Click for next page ( 30


The National Academies | 500 Fifth St. N.W. | Washington, D.C. 20001
Copyright © National Academy of Sciences. All rights reserved.
Terms of Use and Privacy Statement



Below are the first 10 and last 10 pages of uncorrected machine-read text (when available) of this chapter, followed by the top 30 algorithmically extracted key phrases from the chapter as a whole.
Intended to provide our own search engines and external engines with highly rich, chapter-representative searchable text on the opening pages of each chapter. Because it is UNCORRECTED material, please consider the following text as a useful but insufficient proxy for the authoritative book pages.

Do not use for reproduction, copying, pasting, or reading; exclusively for search engines.

OCR for page 29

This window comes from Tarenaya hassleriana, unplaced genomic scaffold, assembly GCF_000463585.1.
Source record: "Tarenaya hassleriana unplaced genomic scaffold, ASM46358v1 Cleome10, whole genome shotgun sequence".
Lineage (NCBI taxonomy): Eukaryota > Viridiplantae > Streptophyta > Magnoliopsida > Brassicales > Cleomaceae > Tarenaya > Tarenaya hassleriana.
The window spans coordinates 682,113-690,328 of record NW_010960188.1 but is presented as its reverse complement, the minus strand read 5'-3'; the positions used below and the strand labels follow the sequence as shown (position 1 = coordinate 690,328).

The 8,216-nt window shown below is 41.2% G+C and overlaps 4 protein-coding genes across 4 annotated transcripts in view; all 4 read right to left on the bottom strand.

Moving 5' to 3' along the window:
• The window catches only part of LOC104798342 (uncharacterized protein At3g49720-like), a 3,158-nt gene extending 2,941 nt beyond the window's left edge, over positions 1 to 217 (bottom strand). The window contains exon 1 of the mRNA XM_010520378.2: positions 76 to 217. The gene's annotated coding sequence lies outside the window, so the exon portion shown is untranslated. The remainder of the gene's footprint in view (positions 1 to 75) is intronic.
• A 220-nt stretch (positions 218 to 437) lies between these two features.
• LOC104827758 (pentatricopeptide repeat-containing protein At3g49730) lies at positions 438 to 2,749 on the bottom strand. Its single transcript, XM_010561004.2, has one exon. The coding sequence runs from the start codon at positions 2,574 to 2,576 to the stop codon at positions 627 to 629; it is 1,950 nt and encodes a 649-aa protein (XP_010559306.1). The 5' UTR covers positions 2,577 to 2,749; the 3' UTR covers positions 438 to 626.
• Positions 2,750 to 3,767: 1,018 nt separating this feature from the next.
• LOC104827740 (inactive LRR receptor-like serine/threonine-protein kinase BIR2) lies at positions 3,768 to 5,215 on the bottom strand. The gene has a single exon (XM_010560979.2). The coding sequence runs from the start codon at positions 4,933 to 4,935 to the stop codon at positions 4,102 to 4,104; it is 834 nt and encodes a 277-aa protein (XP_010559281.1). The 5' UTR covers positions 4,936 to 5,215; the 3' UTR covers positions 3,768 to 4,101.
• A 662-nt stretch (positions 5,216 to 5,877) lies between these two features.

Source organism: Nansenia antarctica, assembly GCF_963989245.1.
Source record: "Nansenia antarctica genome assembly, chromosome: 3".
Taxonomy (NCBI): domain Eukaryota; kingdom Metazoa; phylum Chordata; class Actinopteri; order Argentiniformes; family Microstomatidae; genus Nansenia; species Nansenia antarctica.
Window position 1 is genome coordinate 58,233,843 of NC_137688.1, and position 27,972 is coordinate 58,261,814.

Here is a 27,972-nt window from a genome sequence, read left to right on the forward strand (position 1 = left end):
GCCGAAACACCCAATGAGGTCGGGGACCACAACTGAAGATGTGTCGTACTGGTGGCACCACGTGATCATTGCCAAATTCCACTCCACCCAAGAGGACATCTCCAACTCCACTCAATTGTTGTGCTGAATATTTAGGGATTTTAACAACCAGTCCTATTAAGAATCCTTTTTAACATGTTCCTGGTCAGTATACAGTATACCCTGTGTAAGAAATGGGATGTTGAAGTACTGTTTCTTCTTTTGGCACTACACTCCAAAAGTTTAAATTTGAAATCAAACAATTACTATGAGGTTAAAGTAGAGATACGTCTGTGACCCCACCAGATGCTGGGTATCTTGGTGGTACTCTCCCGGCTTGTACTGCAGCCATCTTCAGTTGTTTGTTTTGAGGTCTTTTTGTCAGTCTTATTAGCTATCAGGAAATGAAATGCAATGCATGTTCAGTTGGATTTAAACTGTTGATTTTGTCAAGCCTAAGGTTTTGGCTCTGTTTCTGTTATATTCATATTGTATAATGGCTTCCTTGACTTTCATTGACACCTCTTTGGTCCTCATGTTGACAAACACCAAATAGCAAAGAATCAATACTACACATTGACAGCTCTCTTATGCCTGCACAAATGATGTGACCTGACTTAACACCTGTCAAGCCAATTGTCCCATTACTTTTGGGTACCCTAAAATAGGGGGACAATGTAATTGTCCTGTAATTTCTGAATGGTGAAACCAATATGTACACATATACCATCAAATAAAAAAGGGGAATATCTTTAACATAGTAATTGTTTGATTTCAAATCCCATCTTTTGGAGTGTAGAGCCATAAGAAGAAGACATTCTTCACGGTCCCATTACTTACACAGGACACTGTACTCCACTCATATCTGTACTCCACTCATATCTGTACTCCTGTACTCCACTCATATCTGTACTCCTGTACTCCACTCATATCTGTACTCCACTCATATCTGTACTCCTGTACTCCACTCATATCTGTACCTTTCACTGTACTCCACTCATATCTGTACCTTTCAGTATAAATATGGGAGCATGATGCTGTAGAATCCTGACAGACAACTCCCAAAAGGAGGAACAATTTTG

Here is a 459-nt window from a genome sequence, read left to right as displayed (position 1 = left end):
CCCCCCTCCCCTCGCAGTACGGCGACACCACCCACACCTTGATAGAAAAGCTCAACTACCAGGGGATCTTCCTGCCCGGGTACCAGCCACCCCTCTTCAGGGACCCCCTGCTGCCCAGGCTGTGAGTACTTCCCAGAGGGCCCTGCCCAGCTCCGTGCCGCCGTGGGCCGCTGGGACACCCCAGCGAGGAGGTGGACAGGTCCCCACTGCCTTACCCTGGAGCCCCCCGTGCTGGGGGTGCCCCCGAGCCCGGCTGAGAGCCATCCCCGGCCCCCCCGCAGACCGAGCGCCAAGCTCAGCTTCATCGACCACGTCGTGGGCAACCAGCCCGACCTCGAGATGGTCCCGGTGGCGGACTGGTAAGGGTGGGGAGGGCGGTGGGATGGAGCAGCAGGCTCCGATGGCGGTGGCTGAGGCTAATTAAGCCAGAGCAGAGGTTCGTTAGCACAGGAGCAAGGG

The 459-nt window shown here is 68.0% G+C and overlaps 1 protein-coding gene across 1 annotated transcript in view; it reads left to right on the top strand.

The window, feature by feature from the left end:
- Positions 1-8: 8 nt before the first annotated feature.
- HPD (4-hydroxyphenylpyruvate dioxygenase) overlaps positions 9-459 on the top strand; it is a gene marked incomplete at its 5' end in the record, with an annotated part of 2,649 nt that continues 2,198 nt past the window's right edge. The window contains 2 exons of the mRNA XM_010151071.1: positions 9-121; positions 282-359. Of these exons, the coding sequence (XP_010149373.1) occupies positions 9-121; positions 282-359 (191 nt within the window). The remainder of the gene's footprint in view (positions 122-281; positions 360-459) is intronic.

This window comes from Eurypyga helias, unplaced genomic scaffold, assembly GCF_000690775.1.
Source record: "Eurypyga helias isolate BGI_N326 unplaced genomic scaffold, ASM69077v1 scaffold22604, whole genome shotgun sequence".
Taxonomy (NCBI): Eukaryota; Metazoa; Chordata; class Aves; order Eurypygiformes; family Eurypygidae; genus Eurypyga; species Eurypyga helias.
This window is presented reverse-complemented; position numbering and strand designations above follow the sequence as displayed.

lv SUPPLEMENTARY INFORMATION The basic premise underlying the conclusions and recommendations of this report is that residential slabs-on-ground cannot be con- sidered nor designed as an entity, separate from natural and man- made surroundings. If maximum economy and performance are to be realized, slab design should be interrelated with site conditions, type of superstructure, and quality control in erection. Sites with sensitive soils subject to volume changes, and sites in areas where climatic conditions develop great variance in soil moisture, make necessary the use of stiffer and stronger slabs than sites with less sensitive soils and steadier climate. Slabs which do not support walls and load-bearing partitions can be allowed to have larger differential settlements than slabs which do. Also, the required rigidity of a slab depends directly on the type of superstructure carried, i.e., the more unyielding the superstructure, the less differential slab settlement can be accommodated without damage to the superstructure. Finally, the performance of the slab, in accordance with the conditions provided by its design and/or speci- fications, will depend greatly upon the quality of materials used. In the pages which follow, factors which influence slabs-on- ground performance are analyzed and procedures are set forth for the systematic introduction of these parameters into the selection and specification or design of specific slab types. Background information related to these parameters, especially fundamental information on soil behavior and quality control, appears at the end of this report, which it Carl be referred to without causing discontinuities in the presentation of the analytical and design 29